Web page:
Also, I'm not sure if you were saying this, but the chipset for modern Intel platforms has virtually nothing to do with how many instructions per clock the CPU can deliver. 

This is true.

This is entirely a possibility 

as far as i know intel, i dont think this will happen.

Only if they broaght out skylake on the same platform as broadwell then yes. like in the early days, the transistion from DDR2 to DDR3 on socket 775 motherboards.

Since skylake will be launched on a complete new platform, and Haswell-E also does not have DDR3 backwards compatibillity, i highly doubt that skylake will have DDR3 backwards compatibiliity. im allmost 100% sure it wont.

Whats would otherwise be the sense for intel to realse broadwell on Z97 the same time, with skylake on a new platform then?


It's basically already confirmed.

 As for Broadwell, the problem was that Broadwell was SUPPOSED to be released on Z97 this past summer. They couldn't do it. So their roadmap is all screwed up. That is why they will either push back Skylake-K or skip broadwell-k CPUs all together. It has nothing to do with DDR3 and DDR4



no DDR3 for skylake, desktop cpu´s, im allmost 100% sure about that. give me any reliable source that proofs DDR3 backwards compatibillity for skylake?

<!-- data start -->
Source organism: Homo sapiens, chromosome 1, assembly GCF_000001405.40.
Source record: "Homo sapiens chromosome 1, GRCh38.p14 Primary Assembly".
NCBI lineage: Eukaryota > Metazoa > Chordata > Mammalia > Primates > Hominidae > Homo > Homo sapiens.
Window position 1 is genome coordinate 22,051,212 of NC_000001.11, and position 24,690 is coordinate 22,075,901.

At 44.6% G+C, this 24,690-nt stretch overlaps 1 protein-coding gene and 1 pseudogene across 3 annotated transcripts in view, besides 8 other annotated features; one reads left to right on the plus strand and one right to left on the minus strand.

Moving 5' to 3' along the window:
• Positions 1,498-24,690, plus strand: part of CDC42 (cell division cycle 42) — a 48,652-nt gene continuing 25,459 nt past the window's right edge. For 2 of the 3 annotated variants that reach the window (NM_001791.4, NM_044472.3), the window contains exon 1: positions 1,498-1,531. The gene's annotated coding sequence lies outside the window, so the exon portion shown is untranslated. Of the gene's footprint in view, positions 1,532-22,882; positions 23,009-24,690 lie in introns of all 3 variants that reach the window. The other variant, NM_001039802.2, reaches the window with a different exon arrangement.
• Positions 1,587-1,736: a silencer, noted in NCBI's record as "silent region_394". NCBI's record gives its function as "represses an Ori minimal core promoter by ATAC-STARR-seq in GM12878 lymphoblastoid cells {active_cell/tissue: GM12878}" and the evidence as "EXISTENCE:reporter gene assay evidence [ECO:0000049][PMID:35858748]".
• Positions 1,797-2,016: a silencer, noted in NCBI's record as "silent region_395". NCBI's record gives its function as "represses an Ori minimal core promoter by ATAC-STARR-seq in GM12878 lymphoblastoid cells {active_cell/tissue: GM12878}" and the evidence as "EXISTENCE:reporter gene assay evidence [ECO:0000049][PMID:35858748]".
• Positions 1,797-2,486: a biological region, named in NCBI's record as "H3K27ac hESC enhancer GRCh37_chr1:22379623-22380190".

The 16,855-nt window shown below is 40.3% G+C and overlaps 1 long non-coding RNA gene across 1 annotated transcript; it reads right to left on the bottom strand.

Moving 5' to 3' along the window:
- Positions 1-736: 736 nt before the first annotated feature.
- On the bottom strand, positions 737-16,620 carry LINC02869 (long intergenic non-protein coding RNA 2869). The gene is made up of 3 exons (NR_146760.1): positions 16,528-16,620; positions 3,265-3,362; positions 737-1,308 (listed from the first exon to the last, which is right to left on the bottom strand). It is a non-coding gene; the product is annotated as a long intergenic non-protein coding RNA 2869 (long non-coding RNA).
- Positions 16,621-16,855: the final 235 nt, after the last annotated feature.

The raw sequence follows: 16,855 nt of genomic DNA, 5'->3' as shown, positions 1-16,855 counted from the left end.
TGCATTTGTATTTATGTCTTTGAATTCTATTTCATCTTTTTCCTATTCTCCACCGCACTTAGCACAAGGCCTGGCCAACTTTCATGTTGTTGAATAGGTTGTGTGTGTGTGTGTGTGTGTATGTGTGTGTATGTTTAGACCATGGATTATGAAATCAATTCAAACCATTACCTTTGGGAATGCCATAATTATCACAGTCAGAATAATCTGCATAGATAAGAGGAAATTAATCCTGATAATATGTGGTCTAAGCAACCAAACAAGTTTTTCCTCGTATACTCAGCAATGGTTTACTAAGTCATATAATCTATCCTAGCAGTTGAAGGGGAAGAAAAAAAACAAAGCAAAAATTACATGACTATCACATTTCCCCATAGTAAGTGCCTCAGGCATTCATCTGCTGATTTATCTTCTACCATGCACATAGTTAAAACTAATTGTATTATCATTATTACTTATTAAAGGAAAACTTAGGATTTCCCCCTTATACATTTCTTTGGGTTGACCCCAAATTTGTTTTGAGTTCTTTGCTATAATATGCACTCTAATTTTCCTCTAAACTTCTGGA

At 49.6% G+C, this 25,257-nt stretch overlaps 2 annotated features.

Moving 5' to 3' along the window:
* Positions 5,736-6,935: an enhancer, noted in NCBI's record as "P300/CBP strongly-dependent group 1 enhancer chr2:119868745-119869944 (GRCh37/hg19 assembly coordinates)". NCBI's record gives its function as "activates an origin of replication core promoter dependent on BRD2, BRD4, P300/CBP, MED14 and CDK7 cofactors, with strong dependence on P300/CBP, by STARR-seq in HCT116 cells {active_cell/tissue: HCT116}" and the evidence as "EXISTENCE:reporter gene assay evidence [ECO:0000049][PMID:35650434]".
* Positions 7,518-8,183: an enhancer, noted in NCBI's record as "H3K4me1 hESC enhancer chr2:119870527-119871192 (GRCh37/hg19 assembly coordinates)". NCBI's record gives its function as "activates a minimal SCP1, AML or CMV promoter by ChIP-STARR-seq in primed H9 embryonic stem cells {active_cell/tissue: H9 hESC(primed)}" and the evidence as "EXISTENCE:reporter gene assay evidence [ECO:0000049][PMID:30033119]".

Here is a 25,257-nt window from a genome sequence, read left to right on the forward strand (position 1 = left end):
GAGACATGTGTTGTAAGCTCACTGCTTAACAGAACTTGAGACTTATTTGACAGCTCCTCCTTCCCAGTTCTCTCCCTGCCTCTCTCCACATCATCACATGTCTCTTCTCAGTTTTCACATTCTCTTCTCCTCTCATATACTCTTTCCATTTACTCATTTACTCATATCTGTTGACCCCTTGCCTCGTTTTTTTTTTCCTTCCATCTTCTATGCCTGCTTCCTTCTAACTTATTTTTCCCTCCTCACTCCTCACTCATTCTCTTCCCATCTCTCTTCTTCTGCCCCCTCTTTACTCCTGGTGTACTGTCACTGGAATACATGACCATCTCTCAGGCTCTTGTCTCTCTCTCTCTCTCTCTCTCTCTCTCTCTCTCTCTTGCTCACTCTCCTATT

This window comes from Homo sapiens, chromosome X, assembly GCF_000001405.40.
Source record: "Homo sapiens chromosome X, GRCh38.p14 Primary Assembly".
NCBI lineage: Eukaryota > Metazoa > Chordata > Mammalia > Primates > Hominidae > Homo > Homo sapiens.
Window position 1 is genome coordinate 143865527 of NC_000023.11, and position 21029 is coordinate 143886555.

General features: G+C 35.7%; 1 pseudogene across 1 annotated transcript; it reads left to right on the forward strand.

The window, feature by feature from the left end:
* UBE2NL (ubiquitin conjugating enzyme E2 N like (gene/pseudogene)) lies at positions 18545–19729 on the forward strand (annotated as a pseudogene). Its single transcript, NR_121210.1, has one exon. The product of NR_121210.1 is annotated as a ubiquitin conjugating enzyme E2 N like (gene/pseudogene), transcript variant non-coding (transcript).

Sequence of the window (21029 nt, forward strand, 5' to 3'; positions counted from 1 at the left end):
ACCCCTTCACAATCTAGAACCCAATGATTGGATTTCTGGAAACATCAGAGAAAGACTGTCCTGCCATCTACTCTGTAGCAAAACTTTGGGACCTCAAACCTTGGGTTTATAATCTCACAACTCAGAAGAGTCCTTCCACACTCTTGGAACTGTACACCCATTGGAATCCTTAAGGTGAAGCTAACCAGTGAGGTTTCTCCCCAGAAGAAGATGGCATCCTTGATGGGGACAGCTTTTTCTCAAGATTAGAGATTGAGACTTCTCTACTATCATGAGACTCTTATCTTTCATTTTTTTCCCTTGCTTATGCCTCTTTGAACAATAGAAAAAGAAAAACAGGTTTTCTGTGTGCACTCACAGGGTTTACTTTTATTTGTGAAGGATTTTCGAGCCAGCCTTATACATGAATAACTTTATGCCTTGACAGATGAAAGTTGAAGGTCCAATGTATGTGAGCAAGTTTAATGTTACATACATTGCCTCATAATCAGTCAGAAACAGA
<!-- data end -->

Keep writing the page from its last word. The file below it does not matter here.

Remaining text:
Is there DDR3 backwards compatibillity for haswell-E? same architecture then Haswell?..... Ehhhh no right?

i stand by my statement No DDR3 backwards compatibility for skylake, untill i proven wrong

edit: wccftech is not a reliable source!
i have readed articles about imc backwards compatibillity, for skylake, but  they are all rumours. maybe for the mobile market cpu´s, but not for desktops, i simply cannot believe that. it would also be a very strange move from intel in my opinnion. because then it means that broadwell launch will be kinda pointless.

But we will see what happens.

Haswell-E is not a valid comparison. You are talking about a high end platform that exists with CPU's that have anywhere between 6 and 18 cores; an 18-core 32-thread server CAN ACTUALLY MAKE USE of all that memory bandwidth. A quad-core hypther-threaded desktop or laptop CPU just plainly can't. There is virtually no performance increase. With the price of DDR4 it makes ECONOMIC sense for dual-compatible IMCs, much like AMD did with Phenom II and Intel did with the G41 chipset.

If LEAKED OFFICIAL INTEL SLIDES and historical parity are not a valid enough demonstration, then I am sorry, you don't understand the driving forces in the industry at all.


And the Broadwell launch IS kind of pointless. With Intel's processor cycle of 12 months, a chip 6 months late IS pointless. But they spent alot of time and money creating it, so they are, in fact, going to make it.

eh I'll stick with my 4670K and my Z87 Gryphon MOBO until AMD's Zen Architecture. Intel's Monkey Business with the Sockets and Features have been all over the place lately.